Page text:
A bill to recognise the Ottoman-era Armenian Genocide passed its first reading in the UK House of Commons on 9 November.
The bill was presented as a ten-minute rule motion by Tim Loughton MP, Chair of the All-Party Parliamentary Group for Armenia.
If passed into law the act would require the UK Government to officially recognise the Armenian Genocide, establish an annual commemoration of the genocide, and incorporate teaching about the genocide into the National Curriculum.
Mr Loughton described in detail the horrors of the genocide which took place between 1893 and 1923, referring to it as “a particularly dark chapter in human history”, adding, “the Armenian Genocide resulted in the destruction of more than two millennia of Armenian civilisation.”
“We know about these atrocities,” said Mr Loughton, “we knew about these atrocities at the time … but the UK has yet to recognise the Armenian Genocide.”
Noting that 31 countries – including France, Germany and the United States – have officially recognised the Armenian Genocide, Mr Loughton argued, “Refusing to recognise the Armenian Genocide risks conveying a dangerous message of impunity, that a crime unpunished is a crime encouraged or downplayed.”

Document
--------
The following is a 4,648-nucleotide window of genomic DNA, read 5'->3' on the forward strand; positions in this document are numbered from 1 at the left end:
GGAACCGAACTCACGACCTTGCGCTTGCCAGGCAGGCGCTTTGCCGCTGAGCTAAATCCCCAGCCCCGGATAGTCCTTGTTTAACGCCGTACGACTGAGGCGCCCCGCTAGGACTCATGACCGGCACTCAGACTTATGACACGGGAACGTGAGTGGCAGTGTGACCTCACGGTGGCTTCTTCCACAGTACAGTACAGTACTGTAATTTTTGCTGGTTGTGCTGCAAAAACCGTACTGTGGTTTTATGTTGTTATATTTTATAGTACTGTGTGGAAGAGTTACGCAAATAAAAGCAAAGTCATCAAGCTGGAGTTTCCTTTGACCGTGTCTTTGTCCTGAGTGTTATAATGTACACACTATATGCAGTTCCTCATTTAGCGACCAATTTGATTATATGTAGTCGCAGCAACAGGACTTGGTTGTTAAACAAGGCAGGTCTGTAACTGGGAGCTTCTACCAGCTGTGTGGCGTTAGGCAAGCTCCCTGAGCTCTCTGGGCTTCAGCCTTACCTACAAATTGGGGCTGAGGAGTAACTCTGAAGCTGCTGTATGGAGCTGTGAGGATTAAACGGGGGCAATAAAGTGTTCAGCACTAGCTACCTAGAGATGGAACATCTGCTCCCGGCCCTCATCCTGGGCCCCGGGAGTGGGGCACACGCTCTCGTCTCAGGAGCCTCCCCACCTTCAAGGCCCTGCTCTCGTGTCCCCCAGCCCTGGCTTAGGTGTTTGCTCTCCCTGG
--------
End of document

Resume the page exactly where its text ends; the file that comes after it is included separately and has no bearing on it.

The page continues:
He added, “The recent invasion of Nagorno-Karabakh by Azerbaijan, forcing 90,000 Armenians to flee their homes due to the threat of ethnic cleansing, serves as a warning that Armenians remain vulnerable today.”
The ten-minute rule allows an MP to make a case for a new bill in a speech lasting up to ten minutes. Having passed its first reading the bill will now receive a second reading – at which it will be subject to fuller debate and scrutiny – on 18 March 2022. To become law it must pass through several further stages in both the House of Commons and the House of Lords.
Between 1893 and 1923 some 1.5 million Armenians were killed in the Ottoman Empire in a policy of extermination of Christian minorities. In addition, some 2.25 million Assyrian, Greek and Syriac Christians were also killed within Ottoman territories between 1914 and 1923, making a total of 3.75 million Christians killed.
A total of 14,572 people have signed a Barnabas Fund petition calling on the governments of the UK, Australia and New Zealand to recognise the Armenian Genocide.